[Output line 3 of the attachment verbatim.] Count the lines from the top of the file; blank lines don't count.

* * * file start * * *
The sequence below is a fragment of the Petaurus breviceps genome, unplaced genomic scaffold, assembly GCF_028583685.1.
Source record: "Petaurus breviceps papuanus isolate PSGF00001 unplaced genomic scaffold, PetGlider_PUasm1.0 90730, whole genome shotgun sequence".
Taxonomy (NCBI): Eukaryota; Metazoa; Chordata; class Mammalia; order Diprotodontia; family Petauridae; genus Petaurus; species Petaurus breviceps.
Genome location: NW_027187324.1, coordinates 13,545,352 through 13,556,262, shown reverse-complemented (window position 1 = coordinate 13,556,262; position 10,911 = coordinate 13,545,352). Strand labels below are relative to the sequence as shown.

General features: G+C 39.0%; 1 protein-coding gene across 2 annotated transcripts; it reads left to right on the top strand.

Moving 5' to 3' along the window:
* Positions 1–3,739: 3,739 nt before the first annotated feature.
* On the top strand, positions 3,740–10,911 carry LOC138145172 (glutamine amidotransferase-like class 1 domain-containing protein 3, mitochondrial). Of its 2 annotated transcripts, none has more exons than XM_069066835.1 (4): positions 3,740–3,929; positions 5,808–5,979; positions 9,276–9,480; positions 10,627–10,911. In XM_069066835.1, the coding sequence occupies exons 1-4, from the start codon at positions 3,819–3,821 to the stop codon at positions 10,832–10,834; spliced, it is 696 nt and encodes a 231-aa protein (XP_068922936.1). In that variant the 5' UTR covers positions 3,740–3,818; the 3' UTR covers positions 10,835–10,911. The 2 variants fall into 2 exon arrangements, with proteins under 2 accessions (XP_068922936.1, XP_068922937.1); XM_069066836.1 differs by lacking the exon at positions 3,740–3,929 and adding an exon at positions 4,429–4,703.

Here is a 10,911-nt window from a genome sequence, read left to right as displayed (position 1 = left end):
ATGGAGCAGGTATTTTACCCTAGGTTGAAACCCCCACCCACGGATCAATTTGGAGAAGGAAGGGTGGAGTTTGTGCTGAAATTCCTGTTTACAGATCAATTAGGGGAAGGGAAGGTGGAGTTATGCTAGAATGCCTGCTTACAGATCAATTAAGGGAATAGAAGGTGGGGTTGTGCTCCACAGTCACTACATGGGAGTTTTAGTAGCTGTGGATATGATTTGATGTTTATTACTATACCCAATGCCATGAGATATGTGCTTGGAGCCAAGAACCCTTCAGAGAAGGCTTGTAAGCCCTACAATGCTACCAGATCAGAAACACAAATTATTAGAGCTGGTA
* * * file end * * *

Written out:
Taxonomy (NCBI): Eukaryota; Metazoa; Chordata; class Mammalia; order Diprotodontia; family Petauridae; genus Petaurus; species Petaurus breviceps.